capitals. In the W. wall is a 15th-century doorway
with chamfered jambs and two-centred head and
external label now covered with modern cement.
Above is a 15th-century window of three cinque-foiled lights with vertical tracery in a two-centred
head with a moulded label. The bell-chamber has
in the E. wall a single-light window with a two-centred head and moulded label; in the S. wall
is a similar window. There are probably other
windows in the N. and W. walls, and a second in
the E. wall, now obscured by a thick growth of
ivy. On the face of the S.W. buttress is a cross of
red and yellow bricks.
The North Porch (9½ ft. by 7¾ ft.) has a two-centred and chamfered outer archway in a square
moulded outer order, probably of 15th-century
date. The walls have been refaced externally with
modern brick and plaster. The roof is of the 15th
century and of two bays with cambered tie-beams
supported by four-centred arched braces carrying
king-posts with curved struts and a central purlin.
Fittings—Font (Plate, pp. xlii–iii): octagonal
bowl with concave sides, one blank, the others
each with a quatre-foiled circle enclosing (a) a
four-leafed flower, (b) shield with fleur-de-lis, (c) a
four-leafed rose, (d) shield with the letter W
surmounted by a crown, (e) eight-leafed flower,
(f) shield with four bars, (g) shield with
three pierced molets and a border; moulded
under-edge and hollow-chamfered base, late
15th-century. Monuments: In churchyard—on
N. side, (1) to Samuel, son of Samuel and Sarah
Sharp, 1680, head-stone; (2) to Sarah, daughter
of the above, 1680, head-stone. Niche: By W.
door of tower—with chamfered jambs and four-centred head, probably 15th-century. Piscina:
In chancel—with moulded ogee head and jambs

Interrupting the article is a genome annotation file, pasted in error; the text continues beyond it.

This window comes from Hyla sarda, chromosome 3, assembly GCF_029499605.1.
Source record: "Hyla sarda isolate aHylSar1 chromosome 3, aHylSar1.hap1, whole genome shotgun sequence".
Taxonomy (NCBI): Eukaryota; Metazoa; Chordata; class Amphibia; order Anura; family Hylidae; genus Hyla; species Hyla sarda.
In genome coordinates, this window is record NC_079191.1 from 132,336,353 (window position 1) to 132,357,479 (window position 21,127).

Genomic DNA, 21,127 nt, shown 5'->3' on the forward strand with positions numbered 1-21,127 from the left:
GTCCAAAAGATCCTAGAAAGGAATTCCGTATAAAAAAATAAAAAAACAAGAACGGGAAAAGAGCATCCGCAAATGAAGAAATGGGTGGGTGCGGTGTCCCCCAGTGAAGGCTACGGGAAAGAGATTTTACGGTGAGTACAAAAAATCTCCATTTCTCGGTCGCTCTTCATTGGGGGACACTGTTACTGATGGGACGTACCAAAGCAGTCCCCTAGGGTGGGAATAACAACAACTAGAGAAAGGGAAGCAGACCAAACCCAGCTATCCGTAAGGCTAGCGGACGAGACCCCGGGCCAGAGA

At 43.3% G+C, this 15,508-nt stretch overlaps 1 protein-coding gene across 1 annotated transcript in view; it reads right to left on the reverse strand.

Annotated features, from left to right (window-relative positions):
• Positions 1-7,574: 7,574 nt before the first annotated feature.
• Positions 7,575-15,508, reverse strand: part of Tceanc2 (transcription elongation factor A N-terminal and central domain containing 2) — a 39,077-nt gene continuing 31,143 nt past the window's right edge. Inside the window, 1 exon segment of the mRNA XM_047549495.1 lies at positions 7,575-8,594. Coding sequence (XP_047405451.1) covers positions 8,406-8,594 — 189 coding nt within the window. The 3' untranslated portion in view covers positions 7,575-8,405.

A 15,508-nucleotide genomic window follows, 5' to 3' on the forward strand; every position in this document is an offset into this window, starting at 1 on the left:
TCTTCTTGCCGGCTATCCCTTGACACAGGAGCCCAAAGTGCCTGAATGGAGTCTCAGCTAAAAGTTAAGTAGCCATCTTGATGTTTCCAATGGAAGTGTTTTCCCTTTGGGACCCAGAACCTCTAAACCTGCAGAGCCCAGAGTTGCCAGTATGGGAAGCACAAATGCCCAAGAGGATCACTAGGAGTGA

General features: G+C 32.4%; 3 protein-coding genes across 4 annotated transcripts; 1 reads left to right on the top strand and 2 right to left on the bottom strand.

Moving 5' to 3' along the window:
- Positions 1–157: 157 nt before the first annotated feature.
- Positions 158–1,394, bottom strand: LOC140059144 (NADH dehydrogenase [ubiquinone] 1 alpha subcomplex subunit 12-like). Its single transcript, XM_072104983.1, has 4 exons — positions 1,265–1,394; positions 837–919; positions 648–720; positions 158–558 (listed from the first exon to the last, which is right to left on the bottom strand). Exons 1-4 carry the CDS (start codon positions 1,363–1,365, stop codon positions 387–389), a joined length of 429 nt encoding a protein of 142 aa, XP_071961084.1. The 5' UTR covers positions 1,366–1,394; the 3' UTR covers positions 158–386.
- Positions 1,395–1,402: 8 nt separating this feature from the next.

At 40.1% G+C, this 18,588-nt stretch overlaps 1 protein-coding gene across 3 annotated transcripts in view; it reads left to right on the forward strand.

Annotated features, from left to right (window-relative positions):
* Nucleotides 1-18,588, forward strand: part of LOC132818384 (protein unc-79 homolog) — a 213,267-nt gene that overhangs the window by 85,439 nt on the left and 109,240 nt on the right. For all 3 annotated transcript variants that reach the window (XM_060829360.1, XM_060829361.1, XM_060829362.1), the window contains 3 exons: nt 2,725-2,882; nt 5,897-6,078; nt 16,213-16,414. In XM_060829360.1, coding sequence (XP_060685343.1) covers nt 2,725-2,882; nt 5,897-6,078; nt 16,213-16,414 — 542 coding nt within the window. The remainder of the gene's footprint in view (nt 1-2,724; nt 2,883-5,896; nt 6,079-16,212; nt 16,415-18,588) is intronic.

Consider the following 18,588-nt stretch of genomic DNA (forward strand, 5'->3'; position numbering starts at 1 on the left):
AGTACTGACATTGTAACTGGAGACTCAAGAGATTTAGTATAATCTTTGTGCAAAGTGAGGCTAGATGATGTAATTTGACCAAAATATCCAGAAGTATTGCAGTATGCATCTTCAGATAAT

and corbelled-out basin resting on a man's head
and having tapering trefoiled traceried panels,
14th-century. Plate: includes an Elizabethan
cup, date-mark obliterated. Recess: In N.E.
corner of nave across the angle—with rounded
chamfered head, of 15th-century date, probably
formerly part of rood-stairway.
a(2). At Great Stambridge Hall, ¼ m. S.E. of
a(3). At Hampton Barns, nearly 1 m. E.N.E. of
a(4). Shepherd and Dog Inn, at Ballards Gore,
nearly 1½ m. N.N.E. of the church, is of two storeys,
timber-framed and plastered; the roofs are tiled.
It was built in the 15th century and is of T-shaped
plan with the cross-wing at the E. end. In the
17th century the roof to the W. wing was raised
and an upper floor and chimney-stack inserted;
modern additions have been made on the N. and W.
The S. end of the E. wing has a projecting
upper storey and the main chimney-stack is of
17th-century date. Inside the building some of
the rooms have exposed ceiling-beams.
a(5). Cottage, 100 yards W. of (4), is of two
storeys, timber-framed and weather-boarded; the
roofs are tiled. It was built in the 16th century
and has modern additions on the S. The E. end
of the original building has a projecting upper
storey with a moulded bracket at the N. end.
b(6). Red Hills, two on Wallsea Island, S.W.
of Oldpool Farm. Another has been located at
the E. end of the island.